is a hilarious spoof that Saturday Night Live came up
with for addressing the well-known issues with the new iPhone 5. Christina Applegate plays the host to a
panel of tech industry gurus and a "trap" panel of Chinese iPhone 5 factory workers. "Tech Talk" faux representatives
from real-life entities CNET, Wired Magazine, and Gizmodo gripe about the funky maps, "purple haze" from the camera,
and how easily scratched the case is (these are the top 3 complaints by users). After smarmily registering their
complaints, the hostess then presents employees from the iPhone 5 factory (Foxconn is never mentioned by
name) who proceed to sarcastically address each topic with responses demonstrating how petty the whining is compared
to their life's woes in China under Communist rule. I won't give any more away; you'll have to watch it to get
the full effect of its humor.
Australian photographer Chris Tangey caught this rarely seen "fire devil" on video. Just as a water spout is formed when a tornado touches down on a body of water and sucks water up into itself and a dust devil sucks up dust from the desert surface, this tornado landed on a brush fire and sucked the flame up into a 100-foot high towering inferno. Hence the name fire devil. I wonder why water spouts aren't called water devils?
Only recently has the importance of the role played by of the town of Chatham (pronounced "kat'-um"), Massachusetts, in the success of World War II been recognized to the degree it deserves. Thanks to the effort of Chatham Marconi Maritime Center's Ed Fouhy, the extent of strategic radio operations performed there is made available both online and, to a much greater degree, to visitors at the physical location. The entire campus was totally renovated in the 2009-2010 timeframe Foughy and his team produced a video that crams the story of years of intense activities and accomplishments into a seven-minute video. About a third of it can be viewed below, but if you want to see its entirety, you will need to visit the Center.
A separate video, also shown here, is an interview with Mr. Foughy by the Cape Cod Chronicle where he talks about the research and some of the surprising discoveries that went along with his project. The U.S. Navy used the site primarily to intercept and monitor German U-boat activities in the Atlantic Ocean. In the early days of WWII, U-boats wreaked havoc on both military and merchant ships crossing the northern Atlantic. They operated with near impunity because of the genius of German commanders and submarine crews. They maneuvered stealthily underwater and surfaced during the night in order to exchange mission intelligence and to receive...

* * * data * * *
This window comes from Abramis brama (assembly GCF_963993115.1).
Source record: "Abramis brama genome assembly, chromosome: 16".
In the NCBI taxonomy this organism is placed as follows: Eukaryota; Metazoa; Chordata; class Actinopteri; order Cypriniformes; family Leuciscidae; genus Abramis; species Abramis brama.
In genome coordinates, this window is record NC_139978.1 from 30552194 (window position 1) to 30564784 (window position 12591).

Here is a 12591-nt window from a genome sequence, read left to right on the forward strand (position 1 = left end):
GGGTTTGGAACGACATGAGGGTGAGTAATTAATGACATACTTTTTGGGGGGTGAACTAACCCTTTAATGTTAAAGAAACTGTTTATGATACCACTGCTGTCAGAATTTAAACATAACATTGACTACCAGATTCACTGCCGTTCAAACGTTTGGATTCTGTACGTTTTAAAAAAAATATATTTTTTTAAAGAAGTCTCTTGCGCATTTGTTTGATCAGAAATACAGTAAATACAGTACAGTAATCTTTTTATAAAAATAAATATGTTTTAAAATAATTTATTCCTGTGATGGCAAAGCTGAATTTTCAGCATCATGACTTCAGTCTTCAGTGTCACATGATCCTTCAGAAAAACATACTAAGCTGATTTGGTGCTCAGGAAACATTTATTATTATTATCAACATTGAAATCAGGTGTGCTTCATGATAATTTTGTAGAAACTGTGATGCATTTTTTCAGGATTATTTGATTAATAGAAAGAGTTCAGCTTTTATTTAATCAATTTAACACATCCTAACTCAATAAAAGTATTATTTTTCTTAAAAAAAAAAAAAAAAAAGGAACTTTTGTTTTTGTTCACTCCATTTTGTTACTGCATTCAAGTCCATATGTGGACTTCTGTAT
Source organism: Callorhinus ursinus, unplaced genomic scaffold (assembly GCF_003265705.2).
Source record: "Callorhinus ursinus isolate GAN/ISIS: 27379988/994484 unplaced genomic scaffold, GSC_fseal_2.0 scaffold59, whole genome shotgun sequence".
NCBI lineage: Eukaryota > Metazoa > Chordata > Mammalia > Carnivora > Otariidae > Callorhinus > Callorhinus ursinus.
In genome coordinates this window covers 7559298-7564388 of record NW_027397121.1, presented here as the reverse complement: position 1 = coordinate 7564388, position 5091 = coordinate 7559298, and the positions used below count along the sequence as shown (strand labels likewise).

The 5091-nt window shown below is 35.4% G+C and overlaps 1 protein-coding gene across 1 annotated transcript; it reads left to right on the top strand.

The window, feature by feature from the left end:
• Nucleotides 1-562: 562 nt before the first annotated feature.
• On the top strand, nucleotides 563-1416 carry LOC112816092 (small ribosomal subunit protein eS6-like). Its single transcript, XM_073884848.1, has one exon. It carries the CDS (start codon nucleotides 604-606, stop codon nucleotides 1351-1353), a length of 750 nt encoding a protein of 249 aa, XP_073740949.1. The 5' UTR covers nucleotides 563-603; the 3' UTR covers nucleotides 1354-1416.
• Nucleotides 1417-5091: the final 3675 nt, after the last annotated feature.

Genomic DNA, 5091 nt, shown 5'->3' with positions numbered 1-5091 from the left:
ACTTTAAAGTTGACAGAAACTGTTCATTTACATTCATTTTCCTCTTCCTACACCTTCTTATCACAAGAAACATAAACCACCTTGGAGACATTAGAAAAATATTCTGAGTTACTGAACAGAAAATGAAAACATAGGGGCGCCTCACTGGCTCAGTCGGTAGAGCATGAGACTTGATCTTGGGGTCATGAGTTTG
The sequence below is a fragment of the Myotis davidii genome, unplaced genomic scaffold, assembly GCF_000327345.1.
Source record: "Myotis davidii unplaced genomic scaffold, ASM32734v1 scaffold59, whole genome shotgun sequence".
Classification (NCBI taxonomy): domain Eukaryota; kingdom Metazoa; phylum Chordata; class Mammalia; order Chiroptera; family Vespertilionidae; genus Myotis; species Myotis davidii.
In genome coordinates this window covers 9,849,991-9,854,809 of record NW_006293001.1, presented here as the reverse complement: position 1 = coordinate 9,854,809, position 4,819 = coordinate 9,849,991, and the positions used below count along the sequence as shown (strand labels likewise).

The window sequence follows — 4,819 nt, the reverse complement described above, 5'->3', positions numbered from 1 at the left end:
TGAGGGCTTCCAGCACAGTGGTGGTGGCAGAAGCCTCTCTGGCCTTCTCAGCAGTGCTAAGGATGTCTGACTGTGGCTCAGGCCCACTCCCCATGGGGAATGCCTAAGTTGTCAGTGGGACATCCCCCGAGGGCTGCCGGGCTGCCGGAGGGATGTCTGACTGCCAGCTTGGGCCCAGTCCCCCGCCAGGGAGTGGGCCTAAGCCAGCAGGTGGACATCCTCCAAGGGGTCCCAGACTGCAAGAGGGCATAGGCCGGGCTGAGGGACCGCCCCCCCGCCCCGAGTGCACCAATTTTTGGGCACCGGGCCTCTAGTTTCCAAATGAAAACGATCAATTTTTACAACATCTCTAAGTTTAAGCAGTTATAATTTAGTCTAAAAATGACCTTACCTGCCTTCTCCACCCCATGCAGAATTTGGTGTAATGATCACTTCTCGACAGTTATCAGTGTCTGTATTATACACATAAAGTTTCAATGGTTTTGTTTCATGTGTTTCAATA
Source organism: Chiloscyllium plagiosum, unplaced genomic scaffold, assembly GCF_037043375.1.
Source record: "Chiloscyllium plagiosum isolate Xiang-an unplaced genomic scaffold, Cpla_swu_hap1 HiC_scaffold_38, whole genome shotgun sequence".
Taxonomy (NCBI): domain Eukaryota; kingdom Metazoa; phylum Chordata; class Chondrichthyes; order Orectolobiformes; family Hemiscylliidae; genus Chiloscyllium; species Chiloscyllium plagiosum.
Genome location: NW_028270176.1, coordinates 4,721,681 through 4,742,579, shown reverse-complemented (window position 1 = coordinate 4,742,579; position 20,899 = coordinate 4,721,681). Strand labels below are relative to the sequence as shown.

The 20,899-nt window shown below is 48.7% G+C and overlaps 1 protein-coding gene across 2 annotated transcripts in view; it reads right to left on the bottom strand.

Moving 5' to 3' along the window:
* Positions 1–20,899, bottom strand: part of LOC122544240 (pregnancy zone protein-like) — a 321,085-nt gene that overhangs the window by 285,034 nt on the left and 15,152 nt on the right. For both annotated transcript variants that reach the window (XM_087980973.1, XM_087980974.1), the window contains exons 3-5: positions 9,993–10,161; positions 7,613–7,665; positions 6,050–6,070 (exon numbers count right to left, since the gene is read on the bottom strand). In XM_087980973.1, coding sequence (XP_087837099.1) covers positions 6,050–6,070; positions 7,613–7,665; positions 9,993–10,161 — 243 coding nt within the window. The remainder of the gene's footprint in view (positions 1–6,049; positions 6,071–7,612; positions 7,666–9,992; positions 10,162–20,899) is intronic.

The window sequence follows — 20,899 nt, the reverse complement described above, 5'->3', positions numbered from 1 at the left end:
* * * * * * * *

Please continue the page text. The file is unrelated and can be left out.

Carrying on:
you might expect, the BlendTec blender guy couldn't resist an opportunity to see how Apple's new
iPhone 5 would fare when put up against his company's Total Blender. But wait, this time the
"Will It Blend" contest isn't
limited to just the Total Blender and a single challenger. Adding to the excitement is a
third contender - the Samsung Galaxy S3. The question before Tom the blender guy is which phone
will succumb to the ravages of the blender's mighty cutters the soonest? I was not surprised at
the outcome when considering, present company excluded of course, the typical Apple product user
versus the rest of us. Let's just say Siri lost her soothing voice early in the game. I hope that
last comment didn't spoil the suspense.
"Today we made science fiction science fact." "We hit every target we wanted to. We prosecuted every one." So says a very happy Keith Coleman, Boeing's program manager for the CHAMP project. Counter-electronics High-powered Microwave Advanced Missile Project is the culmination of decades of work to develop a non-lethal weapon that defeats targets without collateral damage, sort of like a neutron bomb for electronics. From the Boeing website, "On Oct. 16th at 10:32 a.m. MST a Boeing Phantom Works team along with members from the U.S. Air Force Research Laboratory (AFRL) Directed Energy Directorate team, and Raytheon Ktech, suppliers of the High Power Microwave source, huddled in a conference room at Hill Air Force Base and watched the history making test...
New video documentaries about Nikola Tesla pop up on the Internet fairly often. I, for one, welcome the flood of information being made available on all the pioneers of electrical and electronic inventions. For that matter, the media on pioneers of all forms of invention in the physical word are a welcome resource be it on mechanics, chemistry, energy production, space exploration, physics, transportation, or related topics. A lot of the material has been in archives waiting to be digitized. Prior to that, these films were shown in classrooms, museums, seminars, etc., where only a few people were able to see them. Some bumbling, fat-fingered projector operator would eventually tear or burn them, relegating the reels to the trash bins of history, thereby removing the opportunity for others to witness the contents.
If you take the time to watch the videos, some interesting information can be learned that has not been generally known. For instance, were you aware that Mr. Tesla's intelligence was obvious because he had very long thumbs? Apes, it was argued, being distant evolutionary relatives, were not as intelligent as humans and had short thumbs. Ergo, the longer the thumbs, the more intelligence a person possessed. I kid you not.
A narrator who looks like a dieting Santa Claus takes us through a series of experiments and demonstrations thought up by Tesla during his discoveries, and then takes us through equally ingenuous ways...